Photojournalism: documenting suffering

“A picture can tell a thousand words” isn’t something, as someone in the industry of words, I usually think about. But behind the genericness of the statement, there is a truth.

The writer Susan Sontag wrote in the 1980s that “today everything exists to end in a photograph,” and almost forty years later, this is truer than ever. Established news organisations can now reach an audience of billions through social media and their own networks, whilst the rise of “citizen journalism” has seen people take news reporting into their own hands via sites like Twitter. Today, we are more visually focused: where bloody pictures from conflicts or moments of uncontrolled grief used to be a novelty on the evening news, now they are constant and all around us.

“To photograph people is to violate them, by seeing them as they never see themselves, by having knowledge of them that they can never have; it turns people into objects that can be symbolically possessed,” Sontag said.

The Vietnam War was a turning point for journalism; the horrors of a modern war were immediately exported to a widespread audience for the first time. Professor Liam Kennedy writes that, with on-the-ground reporters on television, photojournalism “constructed a visual grammar for looking at Vietnam”. Helicopters, young men in the US army, injured children running down the streets and damaged landscapes all became fast emblems of the conflict.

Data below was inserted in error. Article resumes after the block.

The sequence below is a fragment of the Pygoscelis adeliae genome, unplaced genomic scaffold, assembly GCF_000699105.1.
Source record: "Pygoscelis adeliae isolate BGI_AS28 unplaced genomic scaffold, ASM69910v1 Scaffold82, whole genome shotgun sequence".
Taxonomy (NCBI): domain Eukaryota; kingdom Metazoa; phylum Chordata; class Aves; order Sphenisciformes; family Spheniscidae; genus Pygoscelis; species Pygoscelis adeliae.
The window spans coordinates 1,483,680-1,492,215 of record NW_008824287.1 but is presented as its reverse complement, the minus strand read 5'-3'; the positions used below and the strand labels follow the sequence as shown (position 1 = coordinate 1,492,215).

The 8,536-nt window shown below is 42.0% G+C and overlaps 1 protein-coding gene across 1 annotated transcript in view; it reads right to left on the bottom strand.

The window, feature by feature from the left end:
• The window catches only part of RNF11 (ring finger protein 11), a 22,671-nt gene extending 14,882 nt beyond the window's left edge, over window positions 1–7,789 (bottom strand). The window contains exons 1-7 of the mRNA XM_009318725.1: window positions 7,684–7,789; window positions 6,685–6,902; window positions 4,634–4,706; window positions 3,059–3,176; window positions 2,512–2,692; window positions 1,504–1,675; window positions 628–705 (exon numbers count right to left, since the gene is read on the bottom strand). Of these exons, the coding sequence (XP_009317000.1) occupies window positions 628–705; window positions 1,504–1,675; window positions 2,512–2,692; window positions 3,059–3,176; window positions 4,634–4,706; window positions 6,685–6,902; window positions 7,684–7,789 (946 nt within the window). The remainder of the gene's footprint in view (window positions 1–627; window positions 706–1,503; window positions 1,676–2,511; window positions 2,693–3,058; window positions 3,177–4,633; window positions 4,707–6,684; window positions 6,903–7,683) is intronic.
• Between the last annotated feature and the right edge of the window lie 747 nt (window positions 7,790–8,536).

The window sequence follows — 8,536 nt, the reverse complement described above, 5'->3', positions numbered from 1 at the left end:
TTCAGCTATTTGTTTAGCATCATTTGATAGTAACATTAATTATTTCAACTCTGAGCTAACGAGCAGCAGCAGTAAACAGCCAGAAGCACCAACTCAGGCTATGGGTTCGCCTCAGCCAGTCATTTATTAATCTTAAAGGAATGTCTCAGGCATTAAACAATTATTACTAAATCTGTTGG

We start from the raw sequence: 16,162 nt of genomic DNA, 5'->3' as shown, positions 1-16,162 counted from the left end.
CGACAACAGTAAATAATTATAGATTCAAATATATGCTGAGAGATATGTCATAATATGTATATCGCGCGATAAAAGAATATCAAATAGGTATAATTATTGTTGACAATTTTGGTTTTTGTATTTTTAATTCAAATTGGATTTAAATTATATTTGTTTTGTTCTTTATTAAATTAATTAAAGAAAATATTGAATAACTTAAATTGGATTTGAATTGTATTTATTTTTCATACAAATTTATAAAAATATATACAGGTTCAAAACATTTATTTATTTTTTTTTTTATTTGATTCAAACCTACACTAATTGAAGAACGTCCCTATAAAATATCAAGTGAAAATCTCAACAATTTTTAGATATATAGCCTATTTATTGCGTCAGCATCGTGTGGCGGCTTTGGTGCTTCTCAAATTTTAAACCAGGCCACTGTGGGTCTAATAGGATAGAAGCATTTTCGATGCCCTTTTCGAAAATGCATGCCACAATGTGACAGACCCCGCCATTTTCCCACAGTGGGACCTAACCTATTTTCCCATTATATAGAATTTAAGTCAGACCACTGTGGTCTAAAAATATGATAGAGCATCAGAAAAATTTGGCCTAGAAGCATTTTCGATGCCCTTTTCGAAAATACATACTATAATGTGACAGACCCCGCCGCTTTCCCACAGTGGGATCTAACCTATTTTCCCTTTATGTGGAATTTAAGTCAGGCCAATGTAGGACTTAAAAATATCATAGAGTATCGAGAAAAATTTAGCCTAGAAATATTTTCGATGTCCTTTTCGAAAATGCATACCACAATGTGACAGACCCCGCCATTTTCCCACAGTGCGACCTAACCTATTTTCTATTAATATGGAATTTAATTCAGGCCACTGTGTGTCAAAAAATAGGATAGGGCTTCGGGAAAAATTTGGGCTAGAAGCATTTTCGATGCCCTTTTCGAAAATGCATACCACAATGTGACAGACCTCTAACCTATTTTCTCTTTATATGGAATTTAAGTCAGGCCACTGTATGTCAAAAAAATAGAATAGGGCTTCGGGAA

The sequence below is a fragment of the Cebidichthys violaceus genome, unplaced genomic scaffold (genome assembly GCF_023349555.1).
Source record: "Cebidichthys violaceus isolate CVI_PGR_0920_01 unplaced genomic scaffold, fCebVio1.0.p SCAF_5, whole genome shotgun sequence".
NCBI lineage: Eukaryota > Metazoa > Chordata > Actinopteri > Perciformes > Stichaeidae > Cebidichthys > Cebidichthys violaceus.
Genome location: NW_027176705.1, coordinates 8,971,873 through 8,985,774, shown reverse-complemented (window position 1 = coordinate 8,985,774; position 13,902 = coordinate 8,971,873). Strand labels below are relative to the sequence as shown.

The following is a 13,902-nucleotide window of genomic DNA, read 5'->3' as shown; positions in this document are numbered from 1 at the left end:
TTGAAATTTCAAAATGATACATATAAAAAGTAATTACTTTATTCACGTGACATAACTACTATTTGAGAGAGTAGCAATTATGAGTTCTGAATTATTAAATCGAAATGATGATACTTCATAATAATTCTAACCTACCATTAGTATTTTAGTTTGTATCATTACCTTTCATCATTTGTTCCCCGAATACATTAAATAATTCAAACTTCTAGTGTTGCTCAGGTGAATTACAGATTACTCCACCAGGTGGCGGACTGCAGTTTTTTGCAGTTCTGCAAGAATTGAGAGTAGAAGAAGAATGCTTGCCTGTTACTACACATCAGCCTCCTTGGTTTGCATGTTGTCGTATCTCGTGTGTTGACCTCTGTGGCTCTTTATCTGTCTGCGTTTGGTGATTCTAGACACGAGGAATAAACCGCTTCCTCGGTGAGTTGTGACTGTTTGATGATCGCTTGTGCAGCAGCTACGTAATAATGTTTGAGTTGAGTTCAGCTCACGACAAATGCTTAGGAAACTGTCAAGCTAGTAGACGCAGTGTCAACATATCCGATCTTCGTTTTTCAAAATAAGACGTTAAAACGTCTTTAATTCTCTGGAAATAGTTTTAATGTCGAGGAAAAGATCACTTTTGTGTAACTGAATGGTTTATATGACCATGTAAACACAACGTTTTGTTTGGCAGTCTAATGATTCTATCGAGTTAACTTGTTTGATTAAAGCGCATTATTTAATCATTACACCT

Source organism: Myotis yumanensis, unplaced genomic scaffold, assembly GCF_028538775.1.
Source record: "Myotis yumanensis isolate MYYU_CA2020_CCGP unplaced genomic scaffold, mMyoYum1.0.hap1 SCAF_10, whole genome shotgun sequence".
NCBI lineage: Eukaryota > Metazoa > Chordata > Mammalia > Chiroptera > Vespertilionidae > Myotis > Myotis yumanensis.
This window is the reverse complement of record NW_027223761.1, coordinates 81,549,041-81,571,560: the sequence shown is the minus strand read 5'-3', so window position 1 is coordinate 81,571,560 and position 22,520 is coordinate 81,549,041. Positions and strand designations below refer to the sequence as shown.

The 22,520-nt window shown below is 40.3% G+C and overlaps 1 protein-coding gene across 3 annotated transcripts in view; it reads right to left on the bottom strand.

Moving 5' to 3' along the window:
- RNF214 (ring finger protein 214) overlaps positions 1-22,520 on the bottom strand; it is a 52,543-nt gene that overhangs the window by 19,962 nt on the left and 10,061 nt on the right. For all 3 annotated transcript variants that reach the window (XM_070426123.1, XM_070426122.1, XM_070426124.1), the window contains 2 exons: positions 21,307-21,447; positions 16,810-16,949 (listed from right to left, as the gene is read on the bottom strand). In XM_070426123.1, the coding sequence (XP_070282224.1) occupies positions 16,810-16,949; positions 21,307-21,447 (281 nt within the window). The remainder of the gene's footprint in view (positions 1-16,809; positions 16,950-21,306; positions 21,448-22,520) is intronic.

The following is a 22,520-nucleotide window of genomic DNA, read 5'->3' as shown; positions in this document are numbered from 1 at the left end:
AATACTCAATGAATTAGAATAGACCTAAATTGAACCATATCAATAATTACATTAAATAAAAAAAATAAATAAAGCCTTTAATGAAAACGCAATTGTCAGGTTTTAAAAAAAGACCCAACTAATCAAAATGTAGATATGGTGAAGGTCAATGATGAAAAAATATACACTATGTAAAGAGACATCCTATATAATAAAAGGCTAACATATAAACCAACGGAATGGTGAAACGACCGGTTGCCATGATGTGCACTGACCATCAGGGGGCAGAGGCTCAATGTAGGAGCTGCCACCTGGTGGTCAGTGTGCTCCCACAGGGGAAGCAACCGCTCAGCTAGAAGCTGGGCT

“In a war of confusing patterns, resistant to conventional forms of interpretation, it often proved to be the still photograph rather than the moving image that framed and defined moments of insight and brought some clarity to the scenery of confusion,” Professor Kennedy wrote.

The most famous photographs of the war were taken by American photographers, with relatively few photographs from North Vietnamese combat photographers being published.

An increased availability of technology across the globe has meant that now, many caught up in war zones are able to control the presentation of suffering. Bana al-Abed, a Syrian child from Aleppo, has documented her family’s experiences of airstrikes in the country through Twitter. Some, though, have questioned the validity of the account.

Photojournalists have been at the receiving end of criticism in the past, not asking for the consent of those pictured or not sharing the profits of a particular image if it ends up having a widespread reach. National Geographic’s famous image of an Afghan girl with striking green eyes, taken at a Pakistani refugee camp during the Soviet occupation of Afghanistan, was scrutinised after the photographer Steve McCurry did not ask the subject’s name.

Ultimately, National Geographic found Gula, the girl in the picture, in the early 2000s after years of looking. They paid for her family’s medical costs in addition to the foundation of the charity Afghan Girls Fund, aimed at improving education opportunities for young women.

In other cases, this has not happened. In a war zone, there often isn’t time to check names after all.

As Sontag said, “Just as a camera is a sublimation of the gun, to photograph someone is a subliminal murder – a soft murder, appropriate to a sad, frightened time.”


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